By Dr. Naima Khandaker, Vice President of Strategy, Experience Management Institute
If, like me, you observe the holy month of Ramadan, let me first wish you, “Ramadan Mubarak!” If you’re someone who leads DEI efforts at your organization or who has Muslim employees or colleagues, you may be wondering how you can support them during this month. We’ve got you covered! Below, I share some basics about Ramadan, discuss common myths, and offer tips for creating a supportive workplace for Muslim employees.
Ramadan: The Basics
This year, Ramadan is observed from the evening of Wednesday, March 22 to the evening of Thursday, April 20 (dates may vary slightly between local communities). Based on the lunar calendar, it lasts about a month from new moon to new moon. Ramadan is the holiest month of the year for Muslims because it commemorates the period in which the Prophet Muhammad (peace be upon him) received the first verses of the Qur’an. For many Muslims, it is a time of year dedicated to the remembrance of God through fasting, prayer, charity, service, and self-reflection.
Eid al-Fitr, or the “festival of breaking the fast,” marks the end of Ramadan. It’s common for Muslims to gather for congregational prayers at the mosque on Eid; give special charity (zakat al-fitr); and celebrate with food, gifts, and time with loved ones.
Before getting into specific tips to support employees, let’s bust some myths about Ramadan.
Myth #1: Ramadan is all about fasting.
Many people think Ramadan is all about fasting. It’s true that fasting—abstaining from food and drink from before sunrise to sunset—is an important component of Ramadan. But this month is about more than just fasting. It’s about learning self-discipline, creating healthy habits, and trying to become better people.
In addition to fasting, common activities during Ramadan include charity, community service, night prayers (taraweeh), pre-dawn prayers (tahhajjud), iftar (breaking the fast) with loved ones, engaging with the Qur’an, and spending the night in worship (qiyyam).
Myth #2: All my Muslim colleagues are fasting.
Although many Muslims fast every day during Ramadan, there are several reasons why some may not be fasting. They include health issues such as illness, chronic medical conditions, certain disabilities, or eating disorders. Other reasons for not fasting include travel, menstruation, pregnancy, nursing, and age (i.e., children, elderly).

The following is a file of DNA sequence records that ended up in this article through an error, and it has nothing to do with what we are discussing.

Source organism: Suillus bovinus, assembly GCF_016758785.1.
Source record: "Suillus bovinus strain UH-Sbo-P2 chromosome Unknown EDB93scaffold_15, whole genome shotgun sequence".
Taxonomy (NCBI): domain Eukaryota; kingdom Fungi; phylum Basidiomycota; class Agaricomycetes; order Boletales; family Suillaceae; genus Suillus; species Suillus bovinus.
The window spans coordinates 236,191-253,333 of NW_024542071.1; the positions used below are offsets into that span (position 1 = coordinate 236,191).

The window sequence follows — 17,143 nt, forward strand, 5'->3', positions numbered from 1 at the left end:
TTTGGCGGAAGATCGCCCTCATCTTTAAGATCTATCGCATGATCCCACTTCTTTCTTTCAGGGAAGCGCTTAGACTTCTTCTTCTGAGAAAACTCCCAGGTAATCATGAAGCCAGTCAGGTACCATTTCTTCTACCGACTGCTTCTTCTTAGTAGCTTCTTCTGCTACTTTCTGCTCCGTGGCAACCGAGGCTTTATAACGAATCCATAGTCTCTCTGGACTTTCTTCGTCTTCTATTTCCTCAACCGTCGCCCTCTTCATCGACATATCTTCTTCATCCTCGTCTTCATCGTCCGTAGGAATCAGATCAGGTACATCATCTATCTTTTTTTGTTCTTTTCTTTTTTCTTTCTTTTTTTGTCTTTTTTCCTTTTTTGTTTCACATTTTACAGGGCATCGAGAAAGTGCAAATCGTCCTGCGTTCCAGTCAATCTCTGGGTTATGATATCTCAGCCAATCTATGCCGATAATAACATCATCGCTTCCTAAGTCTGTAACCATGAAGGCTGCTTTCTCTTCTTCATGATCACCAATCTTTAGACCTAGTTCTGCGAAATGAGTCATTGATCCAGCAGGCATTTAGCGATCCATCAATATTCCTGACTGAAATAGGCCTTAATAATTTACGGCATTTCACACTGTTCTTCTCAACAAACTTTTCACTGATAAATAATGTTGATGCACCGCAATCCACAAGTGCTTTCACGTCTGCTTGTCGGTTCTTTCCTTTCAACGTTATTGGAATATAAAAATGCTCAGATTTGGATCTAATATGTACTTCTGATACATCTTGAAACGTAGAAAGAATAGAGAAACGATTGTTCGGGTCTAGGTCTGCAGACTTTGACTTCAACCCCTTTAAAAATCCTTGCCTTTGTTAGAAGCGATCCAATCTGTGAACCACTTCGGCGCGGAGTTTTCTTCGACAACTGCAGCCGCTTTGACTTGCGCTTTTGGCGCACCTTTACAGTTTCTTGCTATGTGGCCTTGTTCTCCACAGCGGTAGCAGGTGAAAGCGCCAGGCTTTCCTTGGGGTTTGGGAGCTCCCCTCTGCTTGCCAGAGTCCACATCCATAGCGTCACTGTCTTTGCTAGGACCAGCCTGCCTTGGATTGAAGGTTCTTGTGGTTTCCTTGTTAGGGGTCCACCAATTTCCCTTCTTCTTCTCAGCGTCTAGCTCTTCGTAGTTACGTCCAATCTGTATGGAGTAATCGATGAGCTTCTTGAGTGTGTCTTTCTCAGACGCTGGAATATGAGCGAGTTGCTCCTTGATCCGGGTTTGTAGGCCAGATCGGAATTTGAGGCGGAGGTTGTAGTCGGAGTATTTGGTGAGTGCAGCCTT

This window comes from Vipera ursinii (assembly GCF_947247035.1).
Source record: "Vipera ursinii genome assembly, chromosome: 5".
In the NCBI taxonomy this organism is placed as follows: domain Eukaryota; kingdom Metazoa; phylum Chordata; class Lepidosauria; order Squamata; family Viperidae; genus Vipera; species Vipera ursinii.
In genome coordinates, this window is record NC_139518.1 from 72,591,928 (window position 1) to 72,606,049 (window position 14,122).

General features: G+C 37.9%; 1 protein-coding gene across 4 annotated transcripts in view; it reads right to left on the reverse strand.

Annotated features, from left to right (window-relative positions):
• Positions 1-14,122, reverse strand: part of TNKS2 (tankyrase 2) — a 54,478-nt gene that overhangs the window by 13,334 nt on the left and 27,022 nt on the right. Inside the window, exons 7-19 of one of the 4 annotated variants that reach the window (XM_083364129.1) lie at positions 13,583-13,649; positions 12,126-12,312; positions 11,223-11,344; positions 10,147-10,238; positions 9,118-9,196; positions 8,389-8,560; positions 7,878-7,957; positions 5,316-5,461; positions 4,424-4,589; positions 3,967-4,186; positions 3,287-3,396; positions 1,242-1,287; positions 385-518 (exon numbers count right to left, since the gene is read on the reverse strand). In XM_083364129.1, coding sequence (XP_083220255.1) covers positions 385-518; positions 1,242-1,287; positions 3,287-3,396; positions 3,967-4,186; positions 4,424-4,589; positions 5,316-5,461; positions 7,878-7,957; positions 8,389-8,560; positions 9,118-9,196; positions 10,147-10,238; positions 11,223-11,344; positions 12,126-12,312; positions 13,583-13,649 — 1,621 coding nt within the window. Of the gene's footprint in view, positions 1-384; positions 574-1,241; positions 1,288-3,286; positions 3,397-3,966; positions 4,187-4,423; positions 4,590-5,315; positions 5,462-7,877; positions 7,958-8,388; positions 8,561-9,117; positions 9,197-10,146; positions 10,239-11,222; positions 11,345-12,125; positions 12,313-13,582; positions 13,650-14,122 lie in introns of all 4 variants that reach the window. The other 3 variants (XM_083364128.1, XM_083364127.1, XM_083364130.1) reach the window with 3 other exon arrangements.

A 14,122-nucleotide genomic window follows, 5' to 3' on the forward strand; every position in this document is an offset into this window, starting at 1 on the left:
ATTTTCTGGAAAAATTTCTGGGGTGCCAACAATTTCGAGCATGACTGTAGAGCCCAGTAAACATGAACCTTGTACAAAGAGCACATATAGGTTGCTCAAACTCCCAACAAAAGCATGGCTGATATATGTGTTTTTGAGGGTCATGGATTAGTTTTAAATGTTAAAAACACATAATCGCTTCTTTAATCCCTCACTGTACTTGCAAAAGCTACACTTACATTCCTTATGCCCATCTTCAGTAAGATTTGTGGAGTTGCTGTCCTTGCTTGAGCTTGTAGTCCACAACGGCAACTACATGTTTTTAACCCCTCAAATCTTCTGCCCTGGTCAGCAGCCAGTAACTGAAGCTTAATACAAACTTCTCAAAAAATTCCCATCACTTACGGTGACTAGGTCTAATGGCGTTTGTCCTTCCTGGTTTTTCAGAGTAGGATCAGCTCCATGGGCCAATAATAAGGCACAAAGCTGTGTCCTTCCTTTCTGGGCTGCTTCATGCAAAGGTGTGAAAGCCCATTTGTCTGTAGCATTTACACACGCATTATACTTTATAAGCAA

Myth #3: I can’t eat in front of my Muslim colleagues.
Muslims are generally used to people eating in front of us. There’s no need to hide your lunch! However, there are some things employers and colleagues can do to show awareness and sensitivity, which I discuss below.
Tips to Support Muslim Employees during Ramadan
Tip 1: Acknowledge the month.
Whether it’s posting on your website or social, sending an all-staff email, or reaching out directly to employees who observe Ramadan, taking the time to recognize the month means a lot.
Tip 2: Be flexible.
Not all types of flexibility are feasible in all workplace contexts, but in every organization, there are opportunities to be flexible in some way. Consider how you can be aware and accommodating within the parameters of your organization. Here are a few suggestions:
As with many DEI-focused best practices, note that several of these flexibilities can support lots of employees, not only those who observe Ramadan! Also know that not all Muslim employees’ needs are the same. This is why it’s important to create an environment where employees feel comfortable requesting the accommodations they need. It may also be useful to ask Muslim employees what would be helpful to them, but only if this can be done so through a tactful approach that does not assume that all Muslims observe all aspects of Ramadan.
Tip 3: Be sensitive.
Fasting can be very challenging, and efforts to be sensitive to that are appreciated. As I mentioned above, don’t feel like you need to hide your food. However, you might still ask, “Is it ok if I eat in front of you?” Also, when possible, avoid scheduling events such as potlucks, lunches, or evening obligations. When those types of events are unavoidable, allow employees to skip them or give employees to-go containers.
Additionally, consider ways to be supportive of employees who need to break their fast at work, such as making sure they have time to do so and someone to cover their duties while they have their iftar meal.
Tip 4: Go the extra mile.
If you can, consider going the extra mile! Have snacks or water available for Muslims who work in the evenings. You might also offer to see if your organization matches donations, as increased charitable giving during Ramadan is common for many Muslims.
Tip 5: Provide education and resources.
Prior to the start of Ramadan, provide resources for managers and employees. To best support staff members, managers need to have awareness of Ramadan and when it is, what fasting entails, how to be supportive and sensitive toward Muslim employees, and a reminder that Muslim employees may request time off on and around Eid al-Fitr.
For employees who do not manage others, you can still raise awareness of Ramadan and how to support Muslim colleagues.
Ramadan offers employers the opportunity to create a safe and welcoming space for Muslim employees. Start by acknowledging the month, being flexible and sensitive (or even going the extra mile!), and providing education and resources for managers and employees. Remember that building an inclusive workplace benefits everyone.